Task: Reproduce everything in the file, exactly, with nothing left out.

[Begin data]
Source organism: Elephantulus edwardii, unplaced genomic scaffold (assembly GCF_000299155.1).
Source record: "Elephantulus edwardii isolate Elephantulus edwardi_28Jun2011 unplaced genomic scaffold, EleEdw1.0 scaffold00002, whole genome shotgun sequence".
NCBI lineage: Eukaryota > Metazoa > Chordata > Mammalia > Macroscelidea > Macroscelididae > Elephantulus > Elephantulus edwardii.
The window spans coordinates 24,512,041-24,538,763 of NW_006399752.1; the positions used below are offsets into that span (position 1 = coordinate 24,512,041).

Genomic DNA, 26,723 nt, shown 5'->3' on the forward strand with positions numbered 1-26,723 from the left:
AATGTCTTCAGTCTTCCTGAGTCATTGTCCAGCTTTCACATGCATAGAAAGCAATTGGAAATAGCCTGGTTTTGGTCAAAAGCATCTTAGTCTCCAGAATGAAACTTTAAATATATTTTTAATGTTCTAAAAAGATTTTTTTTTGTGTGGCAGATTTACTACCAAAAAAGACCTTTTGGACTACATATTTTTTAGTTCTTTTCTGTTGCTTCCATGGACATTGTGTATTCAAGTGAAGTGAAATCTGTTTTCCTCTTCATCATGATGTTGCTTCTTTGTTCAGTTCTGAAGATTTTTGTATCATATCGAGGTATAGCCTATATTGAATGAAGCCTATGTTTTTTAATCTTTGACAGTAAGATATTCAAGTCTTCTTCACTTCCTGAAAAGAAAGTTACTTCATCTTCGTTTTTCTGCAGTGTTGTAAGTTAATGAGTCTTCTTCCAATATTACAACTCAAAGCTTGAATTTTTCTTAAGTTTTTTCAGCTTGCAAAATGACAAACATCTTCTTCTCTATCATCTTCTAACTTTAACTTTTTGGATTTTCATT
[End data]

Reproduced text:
Source organism: Elephantulus edwardii, unplaced genomic scaffold (assembly GCF_000299155.1).
Source record: "Elephantulus edwardii isolate Elephantulus edwardi_28Jun2011 unplaced genomic scaffold, EleEdw1.0 scaffold00002, whole genome shotgun sequence".
NCBI lineage: Eukaryota > Metazoa > Chordata > Mammalia > Macroscelidea > Macroscelididae > Elephantulus > Elephantulus edwardii.
The window spans coordinates 24,512,041-24,538,763 of NW_006399752.1; the positions used below are offsets into that span (position 1 = coordinate 24,512,041).

Genomic DNA, 26,723 nt, shown 5'->3' on the forward strand with positions numbered 1-26,723 from the left:
AATGTCTTCAGTCTTCCTGAGTCATTGTCCAGCTTTCACATGCATAGAAAGCAATTGGAAATAGCCTGGTTTTGGTCAAAAGCATCTTAGTCTCCAGAATGAAACTTTAAATATATTTTTAATGTTCTAAAAAGATTTTTTTTTGTGTGGCAGATTTACTACCAAAAAAGACCTTTTGGACTACATATTTTTTAGTTCTTTTCTGTTGCTTCCATGGACATTGTGTATTCAAGTGAAGTGAAATCTGTTTTCCTCTTCATCATGATGTTGCTTCTTTGTTCAGTTCTGAAGATTTTTGTATCATATCGAGGTATAGCCTATATTGAATGAAGCCTATGTTTTTTAATCTTTGACAGTAAGATATTCAAGTCTTCTTCACTTCCTGAAAAGAAAGTTACTTCATCTTCGTTTTTCTGCAGTGTTGTAAGTTAATGAGTCTTCTTCCAATATTACAACTCAAAGCTTGAATTTTTCTTAAGTTTTTTCAGCTTGCAAAATGACAAACATCTTCTTCTCTATCATCTTCTAACTTTAACTTTTTGGATTTTCATT